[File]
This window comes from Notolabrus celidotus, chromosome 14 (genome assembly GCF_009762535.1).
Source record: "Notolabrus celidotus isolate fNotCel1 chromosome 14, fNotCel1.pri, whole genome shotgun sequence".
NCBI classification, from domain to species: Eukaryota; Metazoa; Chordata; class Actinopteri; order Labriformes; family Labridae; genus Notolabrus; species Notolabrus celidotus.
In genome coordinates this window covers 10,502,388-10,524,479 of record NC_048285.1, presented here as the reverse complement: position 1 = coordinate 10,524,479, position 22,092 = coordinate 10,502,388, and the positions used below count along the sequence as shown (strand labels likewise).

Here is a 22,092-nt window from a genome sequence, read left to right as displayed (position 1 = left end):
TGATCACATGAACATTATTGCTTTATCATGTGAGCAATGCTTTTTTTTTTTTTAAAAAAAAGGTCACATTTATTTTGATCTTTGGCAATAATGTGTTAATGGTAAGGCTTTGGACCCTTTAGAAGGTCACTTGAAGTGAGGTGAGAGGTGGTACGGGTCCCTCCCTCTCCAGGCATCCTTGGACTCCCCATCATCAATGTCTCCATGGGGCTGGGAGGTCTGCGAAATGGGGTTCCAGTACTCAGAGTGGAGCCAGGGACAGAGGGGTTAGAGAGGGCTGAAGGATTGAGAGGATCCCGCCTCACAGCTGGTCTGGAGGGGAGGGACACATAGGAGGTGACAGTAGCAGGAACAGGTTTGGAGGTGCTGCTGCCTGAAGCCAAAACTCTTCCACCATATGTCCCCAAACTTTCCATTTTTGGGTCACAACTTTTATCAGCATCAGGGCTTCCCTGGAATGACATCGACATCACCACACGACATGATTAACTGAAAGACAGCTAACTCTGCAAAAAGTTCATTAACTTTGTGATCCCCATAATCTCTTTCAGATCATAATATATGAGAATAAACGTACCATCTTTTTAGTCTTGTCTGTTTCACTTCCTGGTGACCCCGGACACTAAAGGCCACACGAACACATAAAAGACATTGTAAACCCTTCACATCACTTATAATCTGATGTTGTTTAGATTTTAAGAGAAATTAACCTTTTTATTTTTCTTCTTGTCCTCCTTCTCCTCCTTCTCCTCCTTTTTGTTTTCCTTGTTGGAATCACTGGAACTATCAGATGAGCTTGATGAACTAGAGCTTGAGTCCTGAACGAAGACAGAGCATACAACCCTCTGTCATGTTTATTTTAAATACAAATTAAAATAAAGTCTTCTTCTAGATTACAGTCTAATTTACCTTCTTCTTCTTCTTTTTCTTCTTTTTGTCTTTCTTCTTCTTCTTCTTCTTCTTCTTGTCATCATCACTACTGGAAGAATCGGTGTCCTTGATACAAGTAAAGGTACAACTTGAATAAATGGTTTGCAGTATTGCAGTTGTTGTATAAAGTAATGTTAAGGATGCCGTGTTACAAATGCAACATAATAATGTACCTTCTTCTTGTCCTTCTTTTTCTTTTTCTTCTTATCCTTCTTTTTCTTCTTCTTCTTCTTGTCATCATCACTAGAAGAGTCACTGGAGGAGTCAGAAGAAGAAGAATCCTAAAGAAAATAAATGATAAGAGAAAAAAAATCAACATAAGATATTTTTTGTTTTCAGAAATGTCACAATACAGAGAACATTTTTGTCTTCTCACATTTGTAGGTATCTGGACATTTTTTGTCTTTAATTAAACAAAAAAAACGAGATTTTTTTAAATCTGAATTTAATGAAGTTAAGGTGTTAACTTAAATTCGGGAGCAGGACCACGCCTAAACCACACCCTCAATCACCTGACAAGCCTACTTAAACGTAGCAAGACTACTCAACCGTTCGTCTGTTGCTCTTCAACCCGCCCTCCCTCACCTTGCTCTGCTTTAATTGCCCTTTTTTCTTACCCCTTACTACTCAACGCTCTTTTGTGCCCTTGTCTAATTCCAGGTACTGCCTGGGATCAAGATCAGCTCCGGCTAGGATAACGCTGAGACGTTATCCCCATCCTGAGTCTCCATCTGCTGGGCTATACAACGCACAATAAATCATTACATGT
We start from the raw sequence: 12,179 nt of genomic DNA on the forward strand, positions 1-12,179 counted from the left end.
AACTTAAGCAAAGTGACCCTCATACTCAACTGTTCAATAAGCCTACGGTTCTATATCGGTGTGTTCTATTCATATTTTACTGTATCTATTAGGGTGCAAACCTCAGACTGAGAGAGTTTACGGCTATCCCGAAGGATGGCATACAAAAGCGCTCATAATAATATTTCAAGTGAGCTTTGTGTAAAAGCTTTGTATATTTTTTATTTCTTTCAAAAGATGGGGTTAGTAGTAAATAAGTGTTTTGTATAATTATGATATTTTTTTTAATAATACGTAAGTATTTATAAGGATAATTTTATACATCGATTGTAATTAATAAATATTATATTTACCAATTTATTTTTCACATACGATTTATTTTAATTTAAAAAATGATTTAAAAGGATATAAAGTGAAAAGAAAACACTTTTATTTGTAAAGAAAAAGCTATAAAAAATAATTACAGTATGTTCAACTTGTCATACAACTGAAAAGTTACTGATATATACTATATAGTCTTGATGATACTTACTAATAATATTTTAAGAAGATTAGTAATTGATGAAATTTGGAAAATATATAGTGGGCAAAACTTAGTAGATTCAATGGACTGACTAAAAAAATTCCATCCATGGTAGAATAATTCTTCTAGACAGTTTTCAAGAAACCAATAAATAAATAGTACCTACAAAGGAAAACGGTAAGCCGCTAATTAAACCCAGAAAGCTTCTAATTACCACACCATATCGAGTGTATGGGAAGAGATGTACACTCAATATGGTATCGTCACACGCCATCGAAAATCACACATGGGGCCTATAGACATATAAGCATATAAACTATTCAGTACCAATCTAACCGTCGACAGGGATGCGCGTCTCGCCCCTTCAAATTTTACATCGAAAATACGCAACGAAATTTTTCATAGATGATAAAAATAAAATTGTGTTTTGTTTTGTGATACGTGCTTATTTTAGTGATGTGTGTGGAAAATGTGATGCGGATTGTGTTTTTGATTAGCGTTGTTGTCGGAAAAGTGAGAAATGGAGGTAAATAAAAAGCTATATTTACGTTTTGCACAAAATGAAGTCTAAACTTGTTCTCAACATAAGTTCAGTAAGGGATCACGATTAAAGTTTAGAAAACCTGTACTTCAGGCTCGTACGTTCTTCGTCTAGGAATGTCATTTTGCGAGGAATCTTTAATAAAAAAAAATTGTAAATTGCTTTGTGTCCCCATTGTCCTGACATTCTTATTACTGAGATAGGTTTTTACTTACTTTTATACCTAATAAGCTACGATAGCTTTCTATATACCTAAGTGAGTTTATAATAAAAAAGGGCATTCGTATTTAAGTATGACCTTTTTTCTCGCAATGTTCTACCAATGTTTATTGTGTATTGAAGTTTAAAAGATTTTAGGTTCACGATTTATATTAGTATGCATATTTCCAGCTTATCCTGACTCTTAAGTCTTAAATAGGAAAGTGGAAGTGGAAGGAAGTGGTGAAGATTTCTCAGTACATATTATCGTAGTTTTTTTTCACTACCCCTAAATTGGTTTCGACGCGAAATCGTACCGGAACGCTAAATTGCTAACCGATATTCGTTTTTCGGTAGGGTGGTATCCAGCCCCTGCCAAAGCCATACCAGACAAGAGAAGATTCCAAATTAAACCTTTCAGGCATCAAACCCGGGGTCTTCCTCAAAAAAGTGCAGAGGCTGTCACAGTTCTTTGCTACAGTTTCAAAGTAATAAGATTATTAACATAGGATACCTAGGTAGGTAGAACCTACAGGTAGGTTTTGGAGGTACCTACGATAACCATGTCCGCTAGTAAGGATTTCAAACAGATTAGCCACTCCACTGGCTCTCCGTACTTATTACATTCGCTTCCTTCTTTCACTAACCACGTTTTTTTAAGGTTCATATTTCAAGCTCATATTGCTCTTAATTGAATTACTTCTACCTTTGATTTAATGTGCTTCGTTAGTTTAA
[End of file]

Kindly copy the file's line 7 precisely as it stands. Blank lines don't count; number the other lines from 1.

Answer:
We start from the raw sequence: 12,179 nt of genomic DNA on the forward strand, positions 1-12,179 counted from the left end.